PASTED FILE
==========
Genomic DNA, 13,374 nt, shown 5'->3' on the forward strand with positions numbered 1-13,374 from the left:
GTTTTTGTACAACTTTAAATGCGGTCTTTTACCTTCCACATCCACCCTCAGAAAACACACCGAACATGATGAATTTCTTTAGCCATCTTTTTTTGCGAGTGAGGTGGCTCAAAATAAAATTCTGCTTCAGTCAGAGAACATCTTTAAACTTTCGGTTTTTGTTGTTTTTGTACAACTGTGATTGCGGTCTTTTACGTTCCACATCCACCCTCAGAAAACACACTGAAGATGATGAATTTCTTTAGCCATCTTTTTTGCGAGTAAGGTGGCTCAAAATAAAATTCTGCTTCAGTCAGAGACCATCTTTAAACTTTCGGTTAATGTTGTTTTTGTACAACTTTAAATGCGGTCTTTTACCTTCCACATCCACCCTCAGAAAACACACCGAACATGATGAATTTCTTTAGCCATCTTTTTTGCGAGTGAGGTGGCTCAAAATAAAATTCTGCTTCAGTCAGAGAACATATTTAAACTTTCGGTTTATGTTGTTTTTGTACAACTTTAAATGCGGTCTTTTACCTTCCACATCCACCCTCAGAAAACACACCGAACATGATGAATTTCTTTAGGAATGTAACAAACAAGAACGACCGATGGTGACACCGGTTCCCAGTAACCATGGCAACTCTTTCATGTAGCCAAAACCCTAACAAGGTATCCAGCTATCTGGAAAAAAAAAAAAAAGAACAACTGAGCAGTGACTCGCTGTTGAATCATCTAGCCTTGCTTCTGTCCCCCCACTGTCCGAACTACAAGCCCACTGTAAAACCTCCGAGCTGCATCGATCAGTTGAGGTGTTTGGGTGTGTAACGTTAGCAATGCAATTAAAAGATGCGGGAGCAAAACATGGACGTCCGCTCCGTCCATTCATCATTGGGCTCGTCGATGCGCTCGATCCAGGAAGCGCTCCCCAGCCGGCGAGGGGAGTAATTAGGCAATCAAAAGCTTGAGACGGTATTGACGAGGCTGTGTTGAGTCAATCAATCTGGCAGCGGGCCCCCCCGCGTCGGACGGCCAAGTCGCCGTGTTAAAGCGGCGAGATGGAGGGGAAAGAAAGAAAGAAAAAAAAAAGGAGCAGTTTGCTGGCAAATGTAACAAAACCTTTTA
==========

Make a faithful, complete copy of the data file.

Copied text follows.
Genomic DNA, 13,374 nt, shown 5'->3' on the forward strand with positions numbered 1-13,374 from the left:
GTTTTTGTACAACTTTAAATGCGGTCTTTTACCTTCCACATCCACCCTCAGAAAACACACCGAACATGATGAATTTCTTTAGCCATCTTTTTTTGCGAGTGAGGTGGCTCAAAATAAAATTCTGCTTCAGTCAGAGAACATCTTTAAACTTTCGGTTTTTGTTGTTTTTGTACAACTGTGATTGCGGTCTTTTACGTTCCACATCCACCCTCAGAAAACACACTGAAGATGATGAATTTCTTTAGCCATCTTTTTTGCGAGTAAGGTGGCTCAAAATAAAATTCTGCTTCAGTCAGAGACCATCTTTAAACTTTCGGTTAATGTTGTTTTTGTACAACTTTAAATGCGGTCTTTTACCTTCCACATCCACCCTCAGAAAACACACCGAACATGATGAATTTCTTTAGCCATCTTTTTTGCGAGTGAGGTGGCTCAAAATAAAATTCTGCTTCAGTCAGAGAACATATTTAAACTTTCGGTTTATGTTGTTTTTGTACAACTTTAAATGCGGTCTTTTACCTTCCACATCCACCCTCAGAAAACACACCGAACATGATGAATTTCTTTAGGAATGTAACAAACAAGAACGACCGATGGTGACACCGGTTCCCAGTAACCATGGCAACTCTTTCATGTAGCCAAAACCCTAACAAGGTATCCAGCTATCTGGAAAAAAAAAAAAAAGAACAACTGAGCAGTGACTCGCTGTTGAATCATCTAGCCTTGCTTCTGTCCCCCCACTGTCCGAACTACAAGCCCACTGTAAAACCTCCGAGCTGCATCGATCAGTTGAGGTGTTTGGGTGTGTAACGTTAGCAATGCAATTAAAAGATGCGGGAGCAAAACATGGACGTCCGCTCCGTCCATTCATCATTGGGCTCGTCGATGCGCTCGATCCAGGAAGCGCTCCCCAGCCGGCGAGGGGAGTAATTAGGCAATCAAAAGCTTGAGACGGTATTGACGAGGCTGTGTTGAGTCAATCAATCTGGCAGCGGGCCCCCCCGCGTCGGACGGCCAAGTCGCCGTGTTAAAGCGGCGAGATGGAGGGGAAAGAAAGAAAGAAAAAAAAAAGGAGCAGTTTGCTGGCAAATGTAACAAAACCTTTTA